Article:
Curt Bjorlin on woodworking from Redhawksonline on Vimeo.
Declining student interest in applied education courses may result in the loss of life skills
As applied education classes throughout the United States decline, students may be missing out on important opportunities and life-skills.
Silence settles over the empty room like a heavy blanket muffling the sounds of the outside world.
The hard smell of spray paint mingles with the lightness of the sawdust hanging in the air as the faint hum of heaters reverberate throughout the room.
Cottonwood chunks are heaped in the corner and coarse wooden beams scatter the room leaving no surface uncovered.
Cabinets loom over their surroundings and the darkness in the cavernous room drinks up all but the few scraps of light the door allows passage.
Then, as if a breath held too long had finally been exhaled, a surge of footsteps echoes off the walls like the pounding of an incessant drum. Slowly, faintly, dwindling to a trickle as the minutes pass by and the silence settles again leaving the woodshop to settle back into its slow rhythm of slow days.
Where once students bustled, machines rumbled and voices flew through the room, the wood shop is now quiet.
Applied education classes, such as wood shop and home economics which are practical and applicable to daily life, have been a constant for past generations, but have become a rare appearance in the last decade as academic coursework has become more valued.
This shift has resulted the decline of these classes throughout thousands of schools across the country.
The loss of applied education classes has resulted not only in a few missing electives but has also created a society where “many young Americans now lack the domestic savvy that it takes to thrive,” as Ruth Graham states in her article “Bring back Home Ec!” in The Boston Globe. Without these skills being taught in schools many students never acquire them.
“So many kids right now have no clue what to do even with a screwdriver, a hammer or any home repairs,” said former woodshop, drafting and architecture teacher Curt Bjorlin who now works as Minnehaha’s building supervisor. “Kids are just not thinking about it as much.”
Bjorlin has taught at Minnehaha for 29 years, but stopped three years ago because of a decrease in student interest and course enrollment which led to the dissolution of wood shop classes at Minnehaha.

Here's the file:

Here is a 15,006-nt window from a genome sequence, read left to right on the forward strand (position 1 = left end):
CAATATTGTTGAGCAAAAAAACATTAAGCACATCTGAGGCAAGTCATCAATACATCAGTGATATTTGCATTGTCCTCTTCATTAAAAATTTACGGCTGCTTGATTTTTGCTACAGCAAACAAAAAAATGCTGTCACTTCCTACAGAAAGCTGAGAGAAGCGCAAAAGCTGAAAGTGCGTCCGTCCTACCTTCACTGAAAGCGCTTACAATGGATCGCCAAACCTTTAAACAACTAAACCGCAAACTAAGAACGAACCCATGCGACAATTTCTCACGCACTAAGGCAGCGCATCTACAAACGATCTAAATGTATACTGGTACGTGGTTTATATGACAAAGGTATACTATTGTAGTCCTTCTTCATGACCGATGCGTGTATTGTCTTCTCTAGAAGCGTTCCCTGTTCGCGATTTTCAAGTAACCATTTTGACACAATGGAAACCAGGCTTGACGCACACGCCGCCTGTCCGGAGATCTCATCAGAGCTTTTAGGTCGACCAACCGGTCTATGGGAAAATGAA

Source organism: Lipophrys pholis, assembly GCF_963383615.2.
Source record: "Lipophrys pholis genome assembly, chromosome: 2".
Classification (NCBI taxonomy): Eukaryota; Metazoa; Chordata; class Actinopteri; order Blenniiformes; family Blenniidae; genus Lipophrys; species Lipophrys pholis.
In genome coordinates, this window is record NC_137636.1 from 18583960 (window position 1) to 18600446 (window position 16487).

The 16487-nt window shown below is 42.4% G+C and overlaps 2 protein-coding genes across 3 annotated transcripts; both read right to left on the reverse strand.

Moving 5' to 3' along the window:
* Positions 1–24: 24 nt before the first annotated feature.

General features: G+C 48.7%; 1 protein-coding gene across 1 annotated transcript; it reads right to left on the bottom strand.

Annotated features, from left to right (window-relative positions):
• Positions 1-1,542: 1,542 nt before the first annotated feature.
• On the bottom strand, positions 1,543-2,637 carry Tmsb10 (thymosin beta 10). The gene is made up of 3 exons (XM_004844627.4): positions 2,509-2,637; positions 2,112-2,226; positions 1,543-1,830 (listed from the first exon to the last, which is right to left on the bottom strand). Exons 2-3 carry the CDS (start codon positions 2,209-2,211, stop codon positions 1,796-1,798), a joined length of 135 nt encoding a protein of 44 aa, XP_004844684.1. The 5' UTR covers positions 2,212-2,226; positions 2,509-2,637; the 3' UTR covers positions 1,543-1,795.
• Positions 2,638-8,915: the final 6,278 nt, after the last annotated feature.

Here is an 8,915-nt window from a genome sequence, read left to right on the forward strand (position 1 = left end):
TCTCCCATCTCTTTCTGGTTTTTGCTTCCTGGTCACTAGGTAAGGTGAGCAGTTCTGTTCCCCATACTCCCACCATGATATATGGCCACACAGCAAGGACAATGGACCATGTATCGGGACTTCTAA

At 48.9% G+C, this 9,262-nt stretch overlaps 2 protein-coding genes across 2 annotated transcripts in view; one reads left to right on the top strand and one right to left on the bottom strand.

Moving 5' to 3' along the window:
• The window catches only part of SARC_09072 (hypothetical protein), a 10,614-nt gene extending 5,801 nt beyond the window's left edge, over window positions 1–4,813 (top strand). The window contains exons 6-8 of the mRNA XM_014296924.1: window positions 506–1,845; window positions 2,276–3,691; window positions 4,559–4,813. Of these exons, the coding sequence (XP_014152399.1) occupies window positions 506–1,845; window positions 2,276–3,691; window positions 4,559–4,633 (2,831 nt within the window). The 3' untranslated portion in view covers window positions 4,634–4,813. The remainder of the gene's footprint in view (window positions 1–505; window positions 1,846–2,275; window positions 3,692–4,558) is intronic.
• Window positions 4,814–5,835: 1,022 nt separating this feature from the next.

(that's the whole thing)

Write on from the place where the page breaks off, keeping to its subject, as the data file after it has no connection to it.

“Home ec. has been gone for probably 20 years, but woodshop has been gone more recently,” said vice principal Michael DiNardo. “In fact, even up to a couple of years ago we tried to offer it but the interest waned.”
As students enter high school, most are preoccupied with new teachers, friends and course requirements, so taking a practical class is not their highest priority.
However, according to former students, the value of applied education classes should not be overlooked despite how easily dismissible they may seem.
“I don’t think people see the value in classes like wood shop and home ec. until junior or senior year,” said senior and former wood shop student Gunnar Nelson. “[Woodshop] teaches you to respect the work that goes into wood products and it teaches you how to use tools and do something useful.”
Although the main goal of most people’s high school education is not to be able to make a clock or prepare a BBQ chicken rub, the opportunities presented by applied education classes are important and these classes present a nice break from the required academic courses that fill most students schedules.
“I liked being able to have a class that’s not necessarily school related but could help me in life,” said Nelson. “It is very applicable to daily life and you can go out and buy a $200 chair, or you can make one yourself.”